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New cyclist? 10 tips to make sure you get to be an old cyclist.

11 April 2016

10 tips for new cyclists

We know that not everyone who joins us on a luxury Cycology cycling holiday in Mallorca was born in the saddle; nor indeed is everyone a pro cyclist.

But don’t worry, here at Cycology, as long as you are passionate and excited about your cycling journey, we’ll be there to support you, every step of the way.

Having said that, cycling, like most sports comes with an element of danger and not just because of cyclists themselves. In March of this year (2016), 25-year-old Belgian rider, Antoine Demoitié, died just hours after he crashed and collided with a commissionaire’s motorbike at the Belgian race, Gent-Wevelgem, proving that even the pro cyclists are not immune to the perils of the road. Something you should burn into your brain is:

Safety

1) Always assume other road users can’t see you. Because it seems as though some of them can’t! This is more applicable in some countries than others: in Mallorca you can expect to be well treated, while in most of Britain if anyone behind a wheel sees you at all, they see you as a bit of a nuisance.

2) Take your space. Don’t ride right in the gutter; be far enough from the edge that you are visible.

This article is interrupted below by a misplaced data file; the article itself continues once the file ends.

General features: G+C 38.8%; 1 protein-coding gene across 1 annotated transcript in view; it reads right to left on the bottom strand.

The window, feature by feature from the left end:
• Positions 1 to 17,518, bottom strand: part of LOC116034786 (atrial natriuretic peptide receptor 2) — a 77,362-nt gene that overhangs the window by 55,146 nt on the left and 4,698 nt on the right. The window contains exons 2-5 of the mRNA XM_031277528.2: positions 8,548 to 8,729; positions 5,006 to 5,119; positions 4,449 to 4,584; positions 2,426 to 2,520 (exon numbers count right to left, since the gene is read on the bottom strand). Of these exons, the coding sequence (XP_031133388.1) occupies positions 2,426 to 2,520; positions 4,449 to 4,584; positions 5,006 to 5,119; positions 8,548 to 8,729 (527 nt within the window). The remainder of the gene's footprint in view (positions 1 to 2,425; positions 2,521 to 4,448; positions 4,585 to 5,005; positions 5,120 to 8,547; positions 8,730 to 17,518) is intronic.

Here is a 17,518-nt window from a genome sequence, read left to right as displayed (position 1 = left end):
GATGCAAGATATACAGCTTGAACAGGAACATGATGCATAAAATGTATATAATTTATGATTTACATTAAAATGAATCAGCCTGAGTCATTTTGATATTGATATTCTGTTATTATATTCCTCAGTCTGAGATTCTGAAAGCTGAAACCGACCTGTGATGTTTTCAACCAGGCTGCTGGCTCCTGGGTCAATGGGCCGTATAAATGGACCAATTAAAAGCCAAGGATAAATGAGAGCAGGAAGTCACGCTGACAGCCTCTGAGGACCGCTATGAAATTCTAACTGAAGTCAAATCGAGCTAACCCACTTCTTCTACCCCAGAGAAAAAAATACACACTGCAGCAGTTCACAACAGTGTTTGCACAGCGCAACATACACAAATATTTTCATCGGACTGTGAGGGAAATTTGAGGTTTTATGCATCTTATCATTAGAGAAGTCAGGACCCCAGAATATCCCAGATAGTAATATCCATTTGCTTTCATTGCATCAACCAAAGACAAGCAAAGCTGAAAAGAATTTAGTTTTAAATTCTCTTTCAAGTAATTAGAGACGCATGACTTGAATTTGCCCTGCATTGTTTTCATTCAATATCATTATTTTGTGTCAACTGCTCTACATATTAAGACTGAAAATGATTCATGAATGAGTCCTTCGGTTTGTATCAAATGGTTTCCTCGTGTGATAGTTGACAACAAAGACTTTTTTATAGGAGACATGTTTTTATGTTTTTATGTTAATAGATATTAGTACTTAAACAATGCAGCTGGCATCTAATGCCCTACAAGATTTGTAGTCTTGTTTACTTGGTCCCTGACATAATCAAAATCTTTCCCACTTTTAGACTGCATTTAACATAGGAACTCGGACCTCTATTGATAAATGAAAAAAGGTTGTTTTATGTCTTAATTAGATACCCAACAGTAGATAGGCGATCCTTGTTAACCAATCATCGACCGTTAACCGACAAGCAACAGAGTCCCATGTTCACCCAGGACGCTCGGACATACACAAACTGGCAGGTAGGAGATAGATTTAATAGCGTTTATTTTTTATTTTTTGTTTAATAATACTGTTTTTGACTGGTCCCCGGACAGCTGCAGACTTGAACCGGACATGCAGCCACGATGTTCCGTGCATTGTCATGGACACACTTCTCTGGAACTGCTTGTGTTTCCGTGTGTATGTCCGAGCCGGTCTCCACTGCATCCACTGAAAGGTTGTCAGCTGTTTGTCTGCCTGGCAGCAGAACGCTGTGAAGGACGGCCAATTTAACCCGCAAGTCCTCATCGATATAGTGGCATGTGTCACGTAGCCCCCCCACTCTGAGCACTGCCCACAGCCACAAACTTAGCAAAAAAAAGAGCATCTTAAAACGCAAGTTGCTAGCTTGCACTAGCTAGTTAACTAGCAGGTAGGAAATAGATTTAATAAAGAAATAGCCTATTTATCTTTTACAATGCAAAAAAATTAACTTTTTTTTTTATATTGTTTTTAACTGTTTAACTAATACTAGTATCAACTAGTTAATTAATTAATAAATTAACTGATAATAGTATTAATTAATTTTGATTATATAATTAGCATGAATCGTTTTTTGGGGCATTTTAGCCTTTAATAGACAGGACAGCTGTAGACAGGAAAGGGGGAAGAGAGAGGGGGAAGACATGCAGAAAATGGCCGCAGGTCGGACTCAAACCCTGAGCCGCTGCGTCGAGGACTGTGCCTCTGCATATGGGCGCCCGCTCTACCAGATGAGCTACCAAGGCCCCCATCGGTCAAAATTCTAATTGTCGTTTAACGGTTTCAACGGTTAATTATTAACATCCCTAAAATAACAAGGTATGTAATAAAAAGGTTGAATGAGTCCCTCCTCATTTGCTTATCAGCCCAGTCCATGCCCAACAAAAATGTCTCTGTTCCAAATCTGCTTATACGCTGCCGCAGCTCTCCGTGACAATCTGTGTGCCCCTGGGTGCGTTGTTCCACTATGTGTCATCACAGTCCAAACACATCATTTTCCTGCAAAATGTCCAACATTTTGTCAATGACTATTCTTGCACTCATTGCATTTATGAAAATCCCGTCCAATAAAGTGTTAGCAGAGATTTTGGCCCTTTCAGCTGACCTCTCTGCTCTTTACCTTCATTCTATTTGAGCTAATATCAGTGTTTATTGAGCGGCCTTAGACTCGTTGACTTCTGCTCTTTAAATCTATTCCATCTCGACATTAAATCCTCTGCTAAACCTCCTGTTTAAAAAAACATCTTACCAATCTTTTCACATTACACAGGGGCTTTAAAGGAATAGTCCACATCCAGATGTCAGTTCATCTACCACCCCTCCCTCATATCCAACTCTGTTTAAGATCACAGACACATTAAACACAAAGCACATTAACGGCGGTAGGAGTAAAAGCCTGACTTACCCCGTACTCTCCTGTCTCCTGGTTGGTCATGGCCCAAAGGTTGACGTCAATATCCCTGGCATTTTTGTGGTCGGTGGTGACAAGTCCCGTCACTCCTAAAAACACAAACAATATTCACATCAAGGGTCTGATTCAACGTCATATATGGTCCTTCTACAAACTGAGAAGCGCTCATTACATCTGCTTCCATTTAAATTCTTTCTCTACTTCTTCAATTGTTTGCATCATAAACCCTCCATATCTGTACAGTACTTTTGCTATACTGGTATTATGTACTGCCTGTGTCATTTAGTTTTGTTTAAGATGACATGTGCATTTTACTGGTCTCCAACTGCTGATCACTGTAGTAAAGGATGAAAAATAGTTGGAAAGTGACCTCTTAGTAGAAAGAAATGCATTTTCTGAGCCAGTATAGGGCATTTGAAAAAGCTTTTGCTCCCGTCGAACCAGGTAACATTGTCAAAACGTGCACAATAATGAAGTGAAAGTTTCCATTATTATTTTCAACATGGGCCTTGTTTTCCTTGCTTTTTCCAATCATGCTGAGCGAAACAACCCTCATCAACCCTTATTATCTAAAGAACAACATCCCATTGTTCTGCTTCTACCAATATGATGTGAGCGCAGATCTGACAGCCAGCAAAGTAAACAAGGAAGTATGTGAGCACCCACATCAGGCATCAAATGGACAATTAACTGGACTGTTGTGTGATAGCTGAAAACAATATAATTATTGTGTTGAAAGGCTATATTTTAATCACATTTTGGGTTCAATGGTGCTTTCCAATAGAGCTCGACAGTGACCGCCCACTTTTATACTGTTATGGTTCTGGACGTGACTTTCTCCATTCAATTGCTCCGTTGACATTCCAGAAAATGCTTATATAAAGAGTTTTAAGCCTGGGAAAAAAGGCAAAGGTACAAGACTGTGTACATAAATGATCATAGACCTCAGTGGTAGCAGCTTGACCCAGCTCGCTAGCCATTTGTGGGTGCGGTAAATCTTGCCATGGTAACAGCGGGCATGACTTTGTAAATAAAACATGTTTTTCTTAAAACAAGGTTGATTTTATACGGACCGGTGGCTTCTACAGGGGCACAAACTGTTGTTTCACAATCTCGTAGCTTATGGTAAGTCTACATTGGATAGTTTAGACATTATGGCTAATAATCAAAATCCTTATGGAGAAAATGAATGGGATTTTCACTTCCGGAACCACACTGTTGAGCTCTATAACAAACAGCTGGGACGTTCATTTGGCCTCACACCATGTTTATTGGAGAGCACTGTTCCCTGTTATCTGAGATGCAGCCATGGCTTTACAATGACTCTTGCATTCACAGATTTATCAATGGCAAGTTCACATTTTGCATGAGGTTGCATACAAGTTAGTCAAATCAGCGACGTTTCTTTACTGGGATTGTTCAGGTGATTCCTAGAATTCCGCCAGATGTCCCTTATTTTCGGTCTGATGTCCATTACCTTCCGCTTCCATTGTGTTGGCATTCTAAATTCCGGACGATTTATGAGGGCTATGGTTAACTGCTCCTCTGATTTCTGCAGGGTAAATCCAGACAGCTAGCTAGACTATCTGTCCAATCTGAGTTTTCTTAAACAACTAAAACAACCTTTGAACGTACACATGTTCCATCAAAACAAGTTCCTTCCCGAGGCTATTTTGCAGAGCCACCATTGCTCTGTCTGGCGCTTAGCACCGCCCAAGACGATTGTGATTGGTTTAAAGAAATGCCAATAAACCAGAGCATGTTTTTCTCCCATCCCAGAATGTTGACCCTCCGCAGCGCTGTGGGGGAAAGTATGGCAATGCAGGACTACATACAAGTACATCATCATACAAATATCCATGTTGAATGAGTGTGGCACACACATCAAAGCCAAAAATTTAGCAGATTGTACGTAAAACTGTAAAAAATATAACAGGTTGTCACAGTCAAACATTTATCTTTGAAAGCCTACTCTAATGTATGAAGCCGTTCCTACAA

Be considerate

3) Don’t ride two abreast in traffic. Some cyclists want motorists to be aware that cyclists exist, but don’t themselves recognise that they share the road with motorists.

4) Obey the law and the Highway Code. Pavements are for pedestrians, not for you. A red traffic light says STOP. To cyclists as well as to drivers.

Gear

5) If this is your first bike, buy from your local bike shop and not online. You’ll get advice based on your needs from someone who understands cyclists and can see what you look like. And don’t choose a model in the local store and then buy it online to save money – don’t buy a bike until you’ve sat in the saddle with your hands on the handlebars and your feet on the ground. Get the shop staff to adjust the height of the saddle until it’s exactly right for you.

6) Get to know your gears and how to shift between them to maintain your efficiency. Cycling Weekly brilliantly breaks down the confusion and explains how to best use your gears in this article.

7) Buy a helmet. On every Cycology cycling holiday we’ll insist that you wear one every time you ride. Helmets save lives.

8) You’ll find life a lot more comfortable with some decent padded shorts and cycling gloves.

Getting on the bike

9) You’re not racing at Le Mans. Get on the bike while it’s stationary, put one foot on a pedal and then push off.

10) Adopt the position. What position? There’s still an enormous amount to say to the cycling newbie. We’ll talk about position while riding when we come back to this in a future post.

Most importantly, cycling becomes a passion… an obsession, even. We know, because we’ve been where you are right now; right at the very start of your cycling journey. So, have fun with it, push yourself to your limits, fall in love with your bike and with your fellow cyclists, talk about your passion until Your Significant Other starts to roll their eyes at yet another conversation that starts with, “I was on my bike today...”

We couldn’t be more excited to welcome you as a budding cycologist!

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